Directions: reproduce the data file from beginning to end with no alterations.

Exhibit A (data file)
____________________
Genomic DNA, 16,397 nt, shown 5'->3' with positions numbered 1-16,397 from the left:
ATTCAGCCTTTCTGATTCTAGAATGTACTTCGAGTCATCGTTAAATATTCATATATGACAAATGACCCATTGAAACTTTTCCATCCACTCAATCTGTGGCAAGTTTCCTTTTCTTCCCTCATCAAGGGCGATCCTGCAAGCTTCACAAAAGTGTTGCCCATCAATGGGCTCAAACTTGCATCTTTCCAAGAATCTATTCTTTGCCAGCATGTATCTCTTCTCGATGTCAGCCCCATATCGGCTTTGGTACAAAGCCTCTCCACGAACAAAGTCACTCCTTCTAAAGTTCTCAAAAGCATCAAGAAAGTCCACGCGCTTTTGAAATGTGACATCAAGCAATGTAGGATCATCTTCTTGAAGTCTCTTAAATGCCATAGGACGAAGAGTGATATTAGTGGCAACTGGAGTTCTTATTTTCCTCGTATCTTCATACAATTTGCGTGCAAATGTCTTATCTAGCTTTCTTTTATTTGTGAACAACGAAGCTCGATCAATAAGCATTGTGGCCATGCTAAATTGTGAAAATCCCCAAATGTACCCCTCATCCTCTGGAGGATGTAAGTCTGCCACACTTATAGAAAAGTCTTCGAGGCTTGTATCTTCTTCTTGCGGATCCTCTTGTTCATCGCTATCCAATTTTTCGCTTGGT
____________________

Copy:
Genomic DNA, 16,397 nt, shown 5'->3' with positions numbered 1-16,397 from the left:
ATTCAGCCTTTCTGATTCTAGAATGTACTTCGAGTCATCGTTAAATATTCATATATGACAAATGACCCATTGAAACTTTTCCATCCACTCAATCTGTGGCAAGTTTCCTTTTCTTCCCTCATCAAGGGCGATCCTGCAAGCTTCACAAAAGTGTTGCCCATCAATGGGCTCAAACTTGCATCTTTCCAAGAATCTATTCTTTGCCAGCATGTATCTCTTCTCGATGTCAGCCCCATATCGGCTTTGGTACAAAGCCTCTCCACGAACAAAGTCACTCCTTCTAAAGTTCTCAAAAGCATCAAGAAAGTCCACGCGCTTTTGAAATGTGACATCAAGCAATGTAGGATCATCTTCTTGAAGTCTCTTAAATGCCATAGGACGAAGAGTGATATTAGTGGCAACTGGAGTTCTTATTTTCCTCGTATCTTCATACAATTTGCGTGCAAATGTCTTATCTAGCTTTCTTTTATTTGTGAACAACGAAGCTCGATCAATAAGCATTGTGGCCATGCTAAATTGTGAAAATCCCCAAATGTACCCCTCATCCTCTGGAGGATGTAAGTCTGCCACACTTATAGAAAAGTCTTCGAGGCTTGTATCTTCTTCTTGCGGATCCTCTTGTTCATCGCTATCCAATTTTTCGCTTGGT